Child care centers across Massachusetts are preparing to close their doors Monday amid the coronavirus outbreak.
Gov. Charlie Baker issued an executive order last week requiring all early education centers and family childcare providers to close starting Monday to prevent the spread of coronavirus.
However, the state is making emergency child care available for families of emergency personnel, medical staff and others critical to combating the coronavirus.
More on the Coronavirus
Families who work to maintain the health, safety and welfare of Massachusetts residents will receive priority access to emergency childcare programs, according to the health department.
Vulnerable children, including DCF-involved families and families in shelters, will also receive priority access, and space will be made for people who must go to work but aren’t necessarily emergency personnel like grocery store and sanitation workers, and transportation and infrastructure workers.
Tonya Munchbach has a home daycare in Dedham. She’s one of the hundreds of emergency drop-off centers in the state opening Monday for care, when all the other daycares will be shut down by order of Gov. Baker to combat coronavirus.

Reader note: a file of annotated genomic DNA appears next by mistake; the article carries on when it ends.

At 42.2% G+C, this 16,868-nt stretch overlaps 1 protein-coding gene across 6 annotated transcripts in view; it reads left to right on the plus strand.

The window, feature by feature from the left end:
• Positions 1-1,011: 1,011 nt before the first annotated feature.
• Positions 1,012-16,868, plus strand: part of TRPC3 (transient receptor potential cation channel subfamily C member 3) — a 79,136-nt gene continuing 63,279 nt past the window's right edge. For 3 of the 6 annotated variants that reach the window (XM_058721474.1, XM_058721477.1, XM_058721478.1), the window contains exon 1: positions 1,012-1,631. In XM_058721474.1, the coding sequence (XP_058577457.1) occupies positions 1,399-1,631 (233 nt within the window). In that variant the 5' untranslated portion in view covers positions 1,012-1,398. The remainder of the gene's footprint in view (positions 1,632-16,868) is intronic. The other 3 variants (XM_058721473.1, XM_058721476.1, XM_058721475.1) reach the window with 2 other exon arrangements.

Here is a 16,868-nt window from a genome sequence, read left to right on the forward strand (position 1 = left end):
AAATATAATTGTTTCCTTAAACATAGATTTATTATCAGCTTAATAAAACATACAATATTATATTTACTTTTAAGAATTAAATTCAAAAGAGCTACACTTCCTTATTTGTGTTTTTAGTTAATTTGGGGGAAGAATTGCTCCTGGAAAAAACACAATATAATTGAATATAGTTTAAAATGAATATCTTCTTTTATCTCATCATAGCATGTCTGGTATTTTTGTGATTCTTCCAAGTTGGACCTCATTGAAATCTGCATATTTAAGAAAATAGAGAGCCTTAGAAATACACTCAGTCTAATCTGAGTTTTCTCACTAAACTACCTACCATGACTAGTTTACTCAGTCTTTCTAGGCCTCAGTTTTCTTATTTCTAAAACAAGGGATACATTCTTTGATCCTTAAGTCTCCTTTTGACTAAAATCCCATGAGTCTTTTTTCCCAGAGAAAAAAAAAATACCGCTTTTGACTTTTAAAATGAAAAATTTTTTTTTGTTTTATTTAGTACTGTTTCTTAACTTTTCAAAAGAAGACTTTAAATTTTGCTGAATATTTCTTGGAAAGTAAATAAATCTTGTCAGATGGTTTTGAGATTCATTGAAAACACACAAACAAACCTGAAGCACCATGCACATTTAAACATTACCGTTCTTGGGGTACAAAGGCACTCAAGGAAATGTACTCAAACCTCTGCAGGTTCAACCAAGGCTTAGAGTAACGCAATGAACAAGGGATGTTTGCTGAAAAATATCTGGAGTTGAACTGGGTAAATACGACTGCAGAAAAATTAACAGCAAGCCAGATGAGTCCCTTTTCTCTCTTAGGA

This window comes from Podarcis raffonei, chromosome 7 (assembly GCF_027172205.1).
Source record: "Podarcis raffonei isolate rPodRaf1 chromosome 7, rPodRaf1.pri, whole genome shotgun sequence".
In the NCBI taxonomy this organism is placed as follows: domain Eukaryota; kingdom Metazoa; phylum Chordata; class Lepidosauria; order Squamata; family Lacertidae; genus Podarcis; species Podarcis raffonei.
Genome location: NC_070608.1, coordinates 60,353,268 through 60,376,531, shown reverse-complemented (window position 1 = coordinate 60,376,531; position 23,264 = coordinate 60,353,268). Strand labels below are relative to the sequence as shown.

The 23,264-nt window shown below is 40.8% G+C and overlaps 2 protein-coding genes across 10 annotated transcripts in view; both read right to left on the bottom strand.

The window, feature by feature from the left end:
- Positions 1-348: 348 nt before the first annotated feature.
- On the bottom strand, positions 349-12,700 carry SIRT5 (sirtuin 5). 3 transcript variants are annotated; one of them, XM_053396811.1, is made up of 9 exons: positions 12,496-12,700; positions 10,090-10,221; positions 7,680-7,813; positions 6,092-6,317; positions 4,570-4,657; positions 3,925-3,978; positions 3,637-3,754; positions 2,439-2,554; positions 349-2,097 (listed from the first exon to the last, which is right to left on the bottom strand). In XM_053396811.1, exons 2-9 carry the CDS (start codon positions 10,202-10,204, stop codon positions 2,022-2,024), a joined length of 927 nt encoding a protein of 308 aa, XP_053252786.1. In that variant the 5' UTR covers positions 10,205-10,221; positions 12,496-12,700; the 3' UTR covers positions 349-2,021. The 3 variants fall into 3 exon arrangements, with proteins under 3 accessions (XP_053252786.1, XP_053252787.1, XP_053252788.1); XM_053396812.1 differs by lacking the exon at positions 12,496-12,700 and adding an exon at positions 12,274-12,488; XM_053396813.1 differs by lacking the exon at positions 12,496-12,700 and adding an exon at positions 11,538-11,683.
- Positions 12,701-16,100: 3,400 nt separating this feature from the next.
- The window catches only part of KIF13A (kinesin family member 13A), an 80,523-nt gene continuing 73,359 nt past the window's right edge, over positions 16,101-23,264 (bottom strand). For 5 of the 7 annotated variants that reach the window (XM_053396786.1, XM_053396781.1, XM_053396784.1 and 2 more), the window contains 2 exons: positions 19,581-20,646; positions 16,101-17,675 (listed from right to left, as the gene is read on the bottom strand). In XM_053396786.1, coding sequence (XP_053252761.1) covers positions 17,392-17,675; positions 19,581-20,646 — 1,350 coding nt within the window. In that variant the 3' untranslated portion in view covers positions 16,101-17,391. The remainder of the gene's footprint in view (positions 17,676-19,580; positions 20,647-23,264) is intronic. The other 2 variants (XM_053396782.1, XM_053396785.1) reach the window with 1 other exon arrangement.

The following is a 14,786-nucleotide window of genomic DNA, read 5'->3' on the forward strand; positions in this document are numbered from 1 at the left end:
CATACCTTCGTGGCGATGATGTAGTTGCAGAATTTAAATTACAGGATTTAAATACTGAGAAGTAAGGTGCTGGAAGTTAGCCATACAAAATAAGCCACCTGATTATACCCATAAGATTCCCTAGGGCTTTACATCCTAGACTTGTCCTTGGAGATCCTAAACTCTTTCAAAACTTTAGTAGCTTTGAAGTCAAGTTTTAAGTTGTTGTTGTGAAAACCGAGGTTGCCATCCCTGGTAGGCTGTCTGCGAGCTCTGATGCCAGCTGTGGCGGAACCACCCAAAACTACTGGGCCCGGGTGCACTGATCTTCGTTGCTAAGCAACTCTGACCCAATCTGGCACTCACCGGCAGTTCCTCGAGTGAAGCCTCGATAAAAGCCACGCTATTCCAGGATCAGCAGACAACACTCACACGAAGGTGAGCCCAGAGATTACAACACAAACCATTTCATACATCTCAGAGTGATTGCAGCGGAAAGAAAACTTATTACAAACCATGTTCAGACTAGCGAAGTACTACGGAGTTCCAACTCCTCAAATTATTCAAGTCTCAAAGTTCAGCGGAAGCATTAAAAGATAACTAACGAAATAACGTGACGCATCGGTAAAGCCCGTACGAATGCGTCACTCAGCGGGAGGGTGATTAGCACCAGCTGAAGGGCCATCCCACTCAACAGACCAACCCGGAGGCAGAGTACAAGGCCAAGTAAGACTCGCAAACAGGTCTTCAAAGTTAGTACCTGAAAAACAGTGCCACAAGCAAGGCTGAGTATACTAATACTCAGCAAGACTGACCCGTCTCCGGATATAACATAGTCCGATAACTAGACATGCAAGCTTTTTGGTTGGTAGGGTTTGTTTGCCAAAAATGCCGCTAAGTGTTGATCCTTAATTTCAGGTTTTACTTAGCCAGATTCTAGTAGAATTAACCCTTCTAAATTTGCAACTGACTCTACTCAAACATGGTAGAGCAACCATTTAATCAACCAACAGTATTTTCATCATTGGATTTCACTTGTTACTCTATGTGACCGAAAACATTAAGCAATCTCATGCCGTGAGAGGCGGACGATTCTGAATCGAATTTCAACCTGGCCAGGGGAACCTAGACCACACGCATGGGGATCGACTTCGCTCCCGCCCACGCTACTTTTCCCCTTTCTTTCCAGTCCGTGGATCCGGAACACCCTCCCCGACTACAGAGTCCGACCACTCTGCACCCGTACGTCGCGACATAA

“I have Purell, I have wipes, Lysol,” she said. "I am taking about 15 months and up....so I’m getting calls for that.”
Munchbach volunteered to do this because she knows people need help right now.
“I’m just glad I can help, in a small way I feel like I can help them so they can help the people that are sick,” she said.
Munchbach says she’s already spoken to a nurse, a police officer, and a firefighter.
“They seemed really happy, ecstatic that I was doing this," she said. "They didn’t know what to do and it’s a little bit of peace of mind.”
Munchbach also says she’s stepping up precautions by constantly wiping down toys and the center itself. She’ll also check the kids for any signs of sickness by taking the children’s temperatures upon arrival, at lunch time and after rest time.
Munchbach says she’s pleased to do this, and her other daycare owner friends are also now stepping up.
“It’s kind of like a little trickle effect," she said.
Other child care workers worry that they may be put out of business.
“This is where it’s — I have to let them know. It’s not anyone’s fault. It isn’t," said Tracey Nardone, a preschool owner. "But I have to be the one to tell them, ‘I’m sorry, tomorrow’s paycheck is the last one you’re going to get for a while.’”
Hundreds of emergency drop-off centers will be designated across the state. Click here for a complete list.